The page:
The Federal Communications Commission voted to roll back key net neutrality protections, but that doesn't mean net neutrality is going away completely. At least, not yet.
For starters, the new rules haven't gone into effect, and it'll likely take a few months for that to happen. Until then, lawyers, lawmakers and advocacy groups are gearing up to slow the process down.
After the FCC's vote, New York Attorney General Eric Schneiderman announced he would lead a multistate lawsuit to stop the rollback of net neutrality.
"We will be filing a claim to preserve protections for New Yorkers and all Americans," Schneiderman said on Twitter. "And I'll be working aggressively to stop the FCC's leadership from doing any further damage to the internet and our economy."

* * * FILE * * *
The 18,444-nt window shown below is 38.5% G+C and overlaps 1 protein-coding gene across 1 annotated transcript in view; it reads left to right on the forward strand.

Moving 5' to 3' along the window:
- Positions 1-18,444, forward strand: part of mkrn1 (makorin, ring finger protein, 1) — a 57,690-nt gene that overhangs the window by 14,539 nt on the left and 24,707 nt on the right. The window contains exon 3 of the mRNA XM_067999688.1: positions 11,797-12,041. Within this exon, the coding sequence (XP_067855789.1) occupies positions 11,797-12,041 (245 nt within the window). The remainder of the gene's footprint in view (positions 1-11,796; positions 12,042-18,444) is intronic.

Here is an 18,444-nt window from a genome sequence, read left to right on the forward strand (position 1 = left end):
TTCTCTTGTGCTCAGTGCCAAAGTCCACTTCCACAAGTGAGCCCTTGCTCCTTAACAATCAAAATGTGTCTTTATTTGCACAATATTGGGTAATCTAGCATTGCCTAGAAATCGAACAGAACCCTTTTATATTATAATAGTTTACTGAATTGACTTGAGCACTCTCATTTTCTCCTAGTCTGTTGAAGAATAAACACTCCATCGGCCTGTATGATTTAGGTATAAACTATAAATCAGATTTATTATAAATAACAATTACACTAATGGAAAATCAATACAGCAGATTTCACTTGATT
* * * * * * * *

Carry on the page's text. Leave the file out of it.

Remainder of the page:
Schneiderman has been investigating fraudulent comments against net neutrality on the FCC's website. His office reports as many as 2 million comments stole real Americans' identities, and because of this, the attorney general had called on the agency to postpone its vote.
The advocacy group Free Press announced Thursday it would also gear up to the sue the FCC. The group's case is based on the FCC's "deeply flawed legal reasoning, willful rejection of evidence that contradicts its preordained conclusions, and absolute disregard for public input."
Outside of the courts, Republican Sen. John Thune is proposing bipartisan net neutrality legislation. His bill suggests amending the Communications Act of 1934 to prevent internet service providers from blocking content, prohibiting devices and prioritizing traffic.